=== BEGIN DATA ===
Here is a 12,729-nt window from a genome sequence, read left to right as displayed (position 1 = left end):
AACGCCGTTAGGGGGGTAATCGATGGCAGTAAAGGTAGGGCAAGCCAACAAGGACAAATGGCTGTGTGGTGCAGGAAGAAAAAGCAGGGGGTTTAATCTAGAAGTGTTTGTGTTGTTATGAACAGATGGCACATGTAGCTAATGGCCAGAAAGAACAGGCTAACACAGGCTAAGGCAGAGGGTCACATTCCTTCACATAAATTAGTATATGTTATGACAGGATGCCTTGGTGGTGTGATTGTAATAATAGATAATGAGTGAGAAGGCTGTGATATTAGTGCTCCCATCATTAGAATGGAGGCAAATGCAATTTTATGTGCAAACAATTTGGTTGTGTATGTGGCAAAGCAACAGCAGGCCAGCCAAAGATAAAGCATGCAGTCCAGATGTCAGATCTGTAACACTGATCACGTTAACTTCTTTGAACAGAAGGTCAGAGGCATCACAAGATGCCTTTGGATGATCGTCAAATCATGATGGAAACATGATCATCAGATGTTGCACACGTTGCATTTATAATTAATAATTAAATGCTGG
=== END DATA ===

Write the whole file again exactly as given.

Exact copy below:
Here is a 12,729-nt window from a genome sequence, read left to right as displayed (position 1 = left end):
AACGCCGTTAGGGGGGTAATCGATGGCAGTAAAGGTAGGGCAAGCCAACAAGGACAAATGGCTGTGTGGTGCAGGAAGAAAAAGCAGGGGGTTTAATCTAGAAGTGTTTGTGTTGTTATGAACAGATGGCACATGTAGCTAATGGCCAGAAAGAACAGGCTAACACAGGCTAAGGCAGAGGGTCACATTCCTTCACATAAATTAGTATATGTTATGACAGGATGCCTTGGTGGTGTGATTGTAATAATAGATAATGAGTGAGAAGGCTGTGATATTAGTGCTCCCATCATTAGAATGGAGGCAAATGCAATTTTATGTGCAAACAATTTGGTTGTGTATGTGGCAAAGCAACAGCAGGCCAGCCAAAGATAAAGCATGCAGTCCAGATGTCAGATCTGTAACACTGATCACGTTAACTTCTTTGAACAGAAGGTCAGAGGCATCACAAGATGCCTTTGGATGATCGTCAAATCATGATGGAAACATGATCATCAGATGTTGCACACGTTGCATTTATAATTAATAATTAAATGCTGG